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DirecTV cuts 10% of management workforce

DirecTV is cutting hundreds of jobs, mostly impacting manager positions, as the satellite TV provider looks to reduce operating costs.

DirecTV is slashing roughly 10% of its management workforce, which represents a minority portion of the overall employee count, with the layoffs spread across the company. Manager positions account for about half of the satellite TV provider’s less than 10,000 employees, according to CNBC, citing people familiar with the matter.

Layoffs have already begun, and the update is effective January 20.

The move appears to be part of a cost cutting effort at the satellite pay TV provider, which separated out from AT&T in 2021.

In a statement provided to Fierce Video, DirecTV pointed to declines in the pay TV industry and continually rising operations costs, particularly around programming.

“The entire pay-TV industry is impacted by the secular decline and the increasing rates to secure and distribute programming,” a DirecTV spokesperson said in a statement. “We’re adjusting our operations costs to align with these changes and will continue to invest in new entertainment products and service enhancements.”

In a December 2, 2022, Q3 Cord Cutting Monitor report by MoffettNathanson, the Wall Street firm highlighted the tough spot that satellite pay TV providers, including Dish Network and DirecTV, are in. Unlike cable operators such as Charter and Comcast who shifted to broadband services and are now also focused on wireless businesses while deemphasizing video, DirecTV’s only residential product is video, and the firm categorized satellite TV challenges as “dire.”

“Dish Network and DirecTV are not only confronted with the inexorable decline of the linear Pay TV industry, but they further face the incursion of rural fiber buildouts and fixed wireless broadband, both of which are eroding satellite’s once protected rural flank,” wrote analysts Craig Moffett and Michael Nathanson, last month.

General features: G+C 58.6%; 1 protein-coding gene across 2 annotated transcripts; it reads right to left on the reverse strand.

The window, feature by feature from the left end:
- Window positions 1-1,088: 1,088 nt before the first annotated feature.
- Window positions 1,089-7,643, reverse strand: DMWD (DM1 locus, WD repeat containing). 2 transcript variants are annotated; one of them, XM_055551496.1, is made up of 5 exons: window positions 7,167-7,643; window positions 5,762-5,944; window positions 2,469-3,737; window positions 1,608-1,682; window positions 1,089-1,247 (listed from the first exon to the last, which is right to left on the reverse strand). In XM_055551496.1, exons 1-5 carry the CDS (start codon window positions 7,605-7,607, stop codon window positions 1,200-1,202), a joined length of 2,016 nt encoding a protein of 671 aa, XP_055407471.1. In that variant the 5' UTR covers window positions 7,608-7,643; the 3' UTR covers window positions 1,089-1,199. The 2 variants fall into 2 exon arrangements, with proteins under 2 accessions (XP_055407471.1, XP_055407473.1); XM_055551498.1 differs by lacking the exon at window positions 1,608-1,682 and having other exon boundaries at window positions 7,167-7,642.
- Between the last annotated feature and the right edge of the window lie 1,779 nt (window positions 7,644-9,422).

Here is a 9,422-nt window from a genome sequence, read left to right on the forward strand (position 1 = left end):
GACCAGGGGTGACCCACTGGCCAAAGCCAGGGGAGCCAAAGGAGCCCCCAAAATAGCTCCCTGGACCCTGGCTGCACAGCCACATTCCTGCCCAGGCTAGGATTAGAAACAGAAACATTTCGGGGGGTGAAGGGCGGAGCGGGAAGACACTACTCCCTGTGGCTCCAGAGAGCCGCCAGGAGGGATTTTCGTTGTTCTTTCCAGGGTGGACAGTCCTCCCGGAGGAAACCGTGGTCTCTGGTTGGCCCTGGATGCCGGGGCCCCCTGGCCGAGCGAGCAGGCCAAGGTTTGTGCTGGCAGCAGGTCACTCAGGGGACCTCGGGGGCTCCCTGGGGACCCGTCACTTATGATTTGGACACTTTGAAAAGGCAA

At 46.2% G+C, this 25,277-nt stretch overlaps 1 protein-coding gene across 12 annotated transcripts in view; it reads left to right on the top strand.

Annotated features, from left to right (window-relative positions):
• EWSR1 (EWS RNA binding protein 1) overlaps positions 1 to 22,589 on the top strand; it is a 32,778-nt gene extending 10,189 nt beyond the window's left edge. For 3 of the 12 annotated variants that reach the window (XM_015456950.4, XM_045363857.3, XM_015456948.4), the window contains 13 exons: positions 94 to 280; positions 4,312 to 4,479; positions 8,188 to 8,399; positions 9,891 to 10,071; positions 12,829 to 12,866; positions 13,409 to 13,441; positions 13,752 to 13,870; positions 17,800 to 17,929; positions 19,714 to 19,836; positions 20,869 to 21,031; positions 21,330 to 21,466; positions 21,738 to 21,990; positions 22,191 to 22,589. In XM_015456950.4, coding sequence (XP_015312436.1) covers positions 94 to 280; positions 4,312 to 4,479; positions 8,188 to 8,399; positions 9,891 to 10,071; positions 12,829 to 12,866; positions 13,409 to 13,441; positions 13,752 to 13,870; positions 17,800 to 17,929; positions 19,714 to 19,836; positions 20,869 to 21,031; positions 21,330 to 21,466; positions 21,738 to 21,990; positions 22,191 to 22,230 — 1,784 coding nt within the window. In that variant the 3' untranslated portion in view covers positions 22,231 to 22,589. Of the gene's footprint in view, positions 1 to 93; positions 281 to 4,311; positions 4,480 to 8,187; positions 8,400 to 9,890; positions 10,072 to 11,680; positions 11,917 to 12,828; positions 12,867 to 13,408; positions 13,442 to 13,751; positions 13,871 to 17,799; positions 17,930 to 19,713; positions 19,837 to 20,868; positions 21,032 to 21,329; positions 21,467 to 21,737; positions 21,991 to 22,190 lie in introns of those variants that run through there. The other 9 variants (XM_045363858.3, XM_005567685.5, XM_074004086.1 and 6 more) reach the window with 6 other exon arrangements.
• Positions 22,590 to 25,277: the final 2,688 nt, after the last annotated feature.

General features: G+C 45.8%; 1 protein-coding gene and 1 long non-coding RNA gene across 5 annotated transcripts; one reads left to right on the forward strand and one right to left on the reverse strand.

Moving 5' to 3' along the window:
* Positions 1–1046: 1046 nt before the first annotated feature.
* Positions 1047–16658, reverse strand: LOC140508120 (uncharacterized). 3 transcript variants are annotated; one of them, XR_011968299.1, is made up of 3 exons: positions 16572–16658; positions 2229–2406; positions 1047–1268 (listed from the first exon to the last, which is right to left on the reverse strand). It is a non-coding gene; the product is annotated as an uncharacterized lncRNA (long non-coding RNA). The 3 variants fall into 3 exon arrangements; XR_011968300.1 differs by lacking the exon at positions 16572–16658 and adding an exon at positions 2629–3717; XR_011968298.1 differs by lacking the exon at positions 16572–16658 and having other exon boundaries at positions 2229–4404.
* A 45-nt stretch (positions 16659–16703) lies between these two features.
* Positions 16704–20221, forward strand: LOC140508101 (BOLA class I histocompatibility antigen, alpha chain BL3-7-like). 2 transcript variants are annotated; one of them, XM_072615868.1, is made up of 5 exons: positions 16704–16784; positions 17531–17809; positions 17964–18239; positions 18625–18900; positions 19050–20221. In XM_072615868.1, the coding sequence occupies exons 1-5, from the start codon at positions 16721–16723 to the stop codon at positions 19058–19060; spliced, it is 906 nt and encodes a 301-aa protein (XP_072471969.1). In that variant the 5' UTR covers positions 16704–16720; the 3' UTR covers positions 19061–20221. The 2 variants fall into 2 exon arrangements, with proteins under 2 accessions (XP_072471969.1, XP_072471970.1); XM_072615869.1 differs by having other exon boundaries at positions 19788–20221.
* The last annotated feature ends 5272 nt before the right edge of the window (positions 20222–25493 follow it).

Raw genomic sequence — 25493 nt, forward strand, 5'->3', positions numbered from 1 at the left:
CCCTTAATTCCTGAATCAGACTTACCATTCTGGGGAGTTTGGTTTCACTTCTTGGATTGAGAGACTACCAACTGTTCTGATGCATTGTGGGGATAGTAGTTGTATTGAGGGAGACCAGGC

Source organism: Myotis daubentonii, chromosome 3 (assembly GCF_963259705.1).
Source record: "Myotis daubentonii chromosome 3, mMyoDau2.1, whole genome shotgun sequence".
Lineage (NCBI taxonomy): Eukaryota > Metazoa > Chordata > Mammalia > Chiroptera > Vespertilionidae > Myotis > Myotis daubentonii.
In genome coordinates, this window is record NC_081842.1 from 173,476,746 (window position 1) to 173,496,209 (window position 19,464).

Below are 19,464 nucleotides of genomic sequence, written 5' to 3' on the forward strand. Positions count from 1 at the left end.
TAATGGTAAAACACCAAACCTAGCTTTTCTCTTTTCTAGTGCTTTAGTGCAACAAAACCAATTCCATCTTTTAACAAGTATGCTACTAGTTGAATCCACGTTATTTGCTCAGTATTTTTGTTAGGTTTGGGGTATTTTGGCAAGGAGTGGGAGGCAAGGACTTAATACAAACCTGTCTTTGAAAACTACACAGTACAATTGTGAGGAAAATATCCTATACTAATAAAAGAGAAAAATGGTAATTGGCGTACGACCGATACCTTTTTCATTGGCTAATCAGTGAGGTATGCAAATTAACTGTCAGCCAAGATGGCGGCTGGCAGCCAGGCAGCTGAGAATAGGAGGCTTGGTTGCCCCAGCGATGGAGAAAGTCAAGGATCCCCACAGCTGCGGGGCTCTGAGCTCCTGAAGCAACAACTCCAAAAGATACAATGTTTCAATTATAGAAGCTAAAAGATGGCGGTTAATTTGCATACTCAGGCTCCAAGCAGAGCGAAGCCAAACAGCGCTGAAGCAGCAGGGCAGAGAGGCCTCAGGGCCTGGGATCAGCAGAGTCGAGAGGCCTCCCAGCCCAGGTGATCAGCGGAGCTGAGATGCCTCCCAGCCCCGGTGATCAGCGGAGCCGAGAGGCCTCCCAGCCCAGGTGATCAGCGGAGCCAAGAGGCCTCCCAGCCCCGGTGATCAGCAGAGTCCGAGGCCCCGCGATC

The firm, which doesn’t cover DirecTV since it became private, said satellite is at a “significant competitive disadvantage” where it competes with terrestrial alternatives, pointing to a lack of broadband bundle as well as “its lack of ability to offer a true VOD service, something that is almost universally a table-stakes expectation for customers for whom broadband and/or Cable is available.”

According to MoffettNathanson, Dish has consistently done a better job at retaining subscribers than DirecTV, which it said is likely due in part to Dish’s rural skew as well as lower prices but noted its strategy is losing efficacy. Still, DirecTV’s satellite and U-Verse base has been shrinking.

“Losses at DirecTV, which had shown some signs of moderation during the COVID crisis, have reaccelerated to -16.5%,” wrote the analysts in the December research note to investors.

On the programming front, DirecTV faced retransmission renewal disputes in 2022 including with White Knight Broadcasting and Mission Broadcasting that saw stations pulled in October from the satellite system as well as U-Verse and DirecTV Stream.

In another hit, starting with the 2023 season the NFL’s Sunday Ticket package is going to virtual MVPD YouTube TV and YouTube Primetime Channels under a new deal, leaving DirecTV which previously held rights to the coveted football package and distributed Sunday Ticket since 1994. But while key sports content is leaving DirecTV, MoffettNathanson analysts, in a January 6 research note, said that it’s widely understood the satellite TV provider had been losing money, including during the current season, on its Sunday Ticket rights package, and estimated YouTube would need to draw in 6 million Sunday Ticket subscribers to just break even.

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